Insurance Frauds in the Art Business
frauds of all types often become more prevalent during
economic downturns, as those who liquefy assets find
that the market values of their assets are less than
they expected. If property owners cannot sell assets for
a profit, or even what they paid for the assets, they
are often tempted to collect the sums for which their
assets are insured. A poor economy can make the
temptation even greater among art collectors and art
dealers, who face a volatile market. Works of art can
sell for much more than their assessed value if eager
buyers compete with each other at auction. However, the
insured value of a piece of art can be significantly
greater than its market value if too many potential
buyers decide to postpone decorating or collecting until
In most ways, insurance frauds involving art are not
different from other frauds. Owners of the items stage
robberies and file claims. Art dealers take advantage of
real robberies and claim losses on items not taken in
the robberies. Claimants inflate values of stolen items.
A collector may sell an item at auction and then file an
insurance claim several years later, claiming that he or
she sold the item. If investigators cannot prove that
the collector knew of the sale, the collector may avoid
punishment for fraud. Organised criminals often purchase
jewelry, antiques and pieces of art with the proceeds of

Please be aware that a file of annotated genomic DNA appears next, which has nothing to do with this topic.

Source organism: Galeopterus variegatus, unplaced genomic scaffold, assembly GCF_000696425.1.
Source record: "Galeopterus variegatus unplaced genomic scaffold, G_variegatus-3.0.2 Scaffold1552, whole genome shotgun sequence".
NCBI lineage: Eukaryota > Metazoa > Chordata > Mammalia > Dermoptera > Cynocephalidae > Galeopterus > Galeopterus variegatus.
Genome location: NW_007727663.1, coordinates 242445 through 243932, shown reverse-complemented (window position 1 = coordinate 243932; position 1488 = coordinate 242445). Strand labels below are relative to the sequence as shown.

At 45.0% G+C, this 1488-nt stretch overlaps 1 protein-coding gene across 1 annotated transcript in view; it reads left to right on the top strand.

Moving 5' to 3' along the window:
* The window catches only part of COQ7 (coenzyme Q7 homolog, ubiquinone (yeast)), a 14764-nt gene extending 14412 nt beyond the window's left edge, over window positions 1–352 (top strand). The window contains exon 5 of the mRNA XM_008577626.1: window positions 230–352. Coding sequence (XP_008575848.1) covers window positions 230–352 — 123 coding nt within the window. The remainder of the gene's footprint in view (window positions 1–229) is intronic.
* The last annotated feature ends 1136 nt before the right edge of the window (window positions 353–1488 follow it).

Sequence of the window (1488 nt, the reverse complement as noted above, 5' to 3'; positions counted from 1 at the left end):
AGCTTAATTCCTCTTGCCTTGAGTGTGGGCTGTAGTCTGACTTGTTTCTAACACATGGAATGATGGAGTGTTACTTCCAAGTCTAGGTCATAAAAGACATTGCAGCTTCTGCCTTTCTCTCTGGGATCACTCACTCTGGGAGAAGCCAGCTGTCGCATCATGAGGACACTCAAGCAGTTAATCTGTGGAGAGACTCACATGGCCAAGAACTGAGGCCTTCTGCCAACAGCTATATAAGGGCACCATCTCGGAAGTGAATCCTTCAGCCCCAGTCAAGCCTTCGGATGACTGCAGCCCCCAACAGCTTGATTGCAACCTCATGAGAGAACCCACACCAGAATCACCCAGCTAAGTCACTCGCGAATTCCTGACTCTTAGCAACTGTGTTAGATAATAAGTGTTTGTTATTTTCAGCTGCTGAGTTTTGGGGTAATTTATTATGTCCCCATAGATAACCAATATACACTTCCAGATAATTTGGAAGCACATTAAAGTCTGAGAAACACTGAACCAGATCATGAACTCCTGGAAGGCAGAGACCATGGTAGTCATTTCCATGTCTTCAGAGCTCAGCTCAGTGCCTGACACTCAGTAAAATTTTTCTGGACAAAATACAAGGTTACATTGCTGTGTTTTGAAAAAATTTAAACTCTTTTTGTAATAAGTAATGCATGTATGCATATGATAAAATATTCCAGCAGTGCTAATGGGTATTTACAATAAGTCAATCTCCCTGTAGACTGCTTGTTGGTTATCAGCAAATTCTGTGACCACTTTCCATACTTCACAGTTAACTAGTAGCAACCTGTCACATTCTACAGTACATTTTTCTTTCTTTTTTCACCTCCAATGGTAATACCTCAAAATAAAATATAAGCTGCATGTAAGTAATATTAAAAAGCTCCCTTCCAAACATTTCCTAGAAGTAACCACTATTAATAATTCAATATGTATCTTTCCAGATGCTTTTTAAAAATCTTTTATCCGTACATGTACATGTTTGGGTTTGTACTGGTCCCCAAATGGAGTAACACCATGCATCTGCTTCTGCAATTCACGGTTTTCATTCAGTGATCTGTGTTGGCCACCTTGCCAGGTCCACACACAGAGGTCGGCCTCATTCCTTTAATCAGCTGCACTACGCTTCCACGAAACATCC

their criminal enterprises. They then insure the
valuable items and report them as stolen or destroyed.
The money that they receive from insurance firms has
been washed of its illegality.
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makes art insurance frauds different than other frauds
is the ambiguity of the values of many pieces of art.
Market conditions can cause the value of items to
increase or decrease dramatically. Different experts may
have differing opinions on the values of pieces of art.
In many cases, fraud starts with the valuation of an art
object. Minor works by major artists are given greater
values than they deserve because of the artistís name.
Unscrupulous art dealers may forge the provenance of
unmarketable pieces of art. One tactic used by those who
conspire to defraud insurers exploits the ambiguity and
complexity in art object valuation: They purchase
policies in August, when senior insurance executives and
underwriters are on vacation. Insurance firms are
starting to specifically address frauds involving art by
insuring more art objects individually, rather than
covered with other property owned by the insured. Each
art object is insured for an agreed upon sum and
revalued at specific intervals. The holder of the policy
or the insurance firm may request a revaluation upon the
death of the artist, when the value of a piece can rise
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